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‘Snotgirl’ captivates with its girly aesthetic and mysterious undertones

‘Snotgirl’ captivates with its girly aesthetic and mysterious undertones

‘Snotgirl’ captivates with its girly aesthetic and mysterious undertones
March 05
19:47 2019

Perched perfectly among the cluttered comic book shelves of rebooted, revived and extended adaptions sits “Snotgirl,” a comic with a surprising amount of twists and blood for its cutesy aesthetic. What draws some readers and polarizes others is the comic’s pastel and unapologetically feminine palette contrasts among more muted covers of surrounding comics.

“Snotgirl” follows Lottie Person, a snobby fashion blogger trying to keep up with her cool online persona, when in real life she’s a socially awkward weirdo with horrible allergies. Lottie’s life changes when she meets the mysterious Coolgirl, another fashion blogger named Caroline in the L.A. scene who matches her effortless online appearance, or so it appears. What ensues is a strange and convoluted murder-mystery of sorts.

“Snotgirl” is a collaborative work between Bryan Lee O’Malley and Leslie Hung, who respectively write and illustrate the comic. O’Malley is best known for the “Scott Pilgrim” graphic novels of cult-fame.

“Snotgirl” is essentially nothing like “Scott Pilgrim,” but the voice behind the writing is definitely familiar. O’Malley has an impressive talent of making his main characters incredibly flawed, but strangely likeable. It’s easy to be put-off by a vain and selfish female character, especially when she’s the protagonist (and female protagonists have historically been forced as innocent), but I find faulty characters to be the most dynamic. Lottie Person would be a horrible friend in real life, but she is a train wreck worth watching.

O’Malley and Hung make an effort to make the world of “Snotgirl” diverse, which is fitting for a Los Angeles setting. Race isn’t flaunted in the face of the reader as progressive and LGBT characters aren’t based around their sexuality. As a bonus, Lottie is assumed as either bisexual or pansexual, though not specifically stated. Most of the characters are Asian as well.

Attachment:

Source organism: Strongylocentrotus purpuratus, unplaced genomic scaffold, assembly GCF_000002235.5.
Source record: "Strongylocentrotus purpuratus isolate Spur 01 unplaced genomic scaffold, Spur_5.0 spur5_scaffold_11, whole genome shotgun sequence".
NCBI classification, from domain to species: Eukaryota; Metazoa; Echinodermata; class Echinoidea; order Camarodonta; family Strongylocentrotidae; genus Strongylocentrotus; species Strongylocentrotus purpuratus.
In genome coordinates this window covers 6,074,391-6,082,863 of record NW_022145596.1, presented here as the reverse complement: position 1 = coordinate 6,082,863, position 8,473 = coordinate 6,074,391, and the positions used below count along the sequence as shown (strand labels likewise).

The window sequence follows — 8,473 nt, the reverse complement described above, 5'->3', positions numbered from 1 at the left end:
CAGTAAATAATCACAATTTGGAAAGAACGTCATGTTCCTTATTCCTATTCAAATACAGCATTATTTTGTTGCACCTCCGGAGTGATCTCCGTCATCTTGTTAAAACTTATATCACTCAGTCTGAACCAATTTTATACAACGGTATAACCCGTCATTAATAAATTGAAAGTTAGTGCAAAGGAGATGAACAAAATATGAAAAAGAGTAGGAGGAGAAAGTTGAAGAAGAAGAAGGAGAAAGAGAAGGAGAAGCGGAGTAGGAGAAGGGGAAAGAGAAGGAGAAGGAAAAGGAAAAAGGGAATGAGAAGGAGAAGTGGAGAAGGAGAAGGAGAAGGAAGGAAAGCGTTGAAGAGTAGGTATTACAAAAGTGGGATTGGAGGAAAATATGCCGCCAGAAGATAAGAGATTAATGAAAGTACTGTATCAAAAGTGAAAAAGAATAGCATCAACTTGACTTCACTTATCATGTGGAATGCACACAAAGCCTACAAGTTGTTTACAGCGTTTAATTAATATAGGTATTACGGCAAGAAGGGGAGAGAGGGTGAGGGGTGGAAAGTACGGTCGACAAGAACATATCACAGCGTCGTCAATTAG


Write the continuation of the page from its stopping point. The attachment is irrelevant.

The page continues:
Hung’s fashion inspiration influences the pages of “Snotgirl” from the characters’ strong silhouettes to their actual clothes. Readers are able to get a sense of the highly stylized characters’ personalities based solely on their appearance. The comic’s strongest attribute lies in its fluid, manga-inspired linework and beautifully colored panels. As the plot becomes more convoluted and chaotic, the color scheme is enhanced by brilliant and highly contrasted palettes.

“Snotgirl” makes a clear critique on social media and the exhausting lifestyle that follows public figures without coming off as preachy. “Snotgirl” runs with its commentary and spins it into a witty story embellished with dark undertones. Ultimately, the cool people online are uncool in real life. Everything is awkward.

In an interview, O’Malley estimated the series to run about 30 to 40 issues. The series is currently on issue 12, so if the series is 40 issues long, the plot has only scratched the surface. O’Malley and Hung have both made it clear in several interviews their enjoyment of trolling and frustrating fans by stretching out plot twists one after another and convoluting the story further without answering anything. What results is a chaotic and twisted story hidden behind a girly aesthetic.

“Snotgirl” premiered as something of high-profile due to O’Malley’s work on Scott Pilgrim. However, fans who are expecting a story in the range of “Scott Pilgrim” will be disappointed. What was created is something new and interesting in its own way.

The series is currently on its third arc. If an unapologetically feminine comic with colorful cast of characters and twists at every turn sounds remotely interesting to you, I highly recommend you check the series out. “Snotgirl” is available online and at More Fun Comics and Games in Denton.

Featured Image: Courtesy Facebook. 

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Christina Palomo

Christina Palomo

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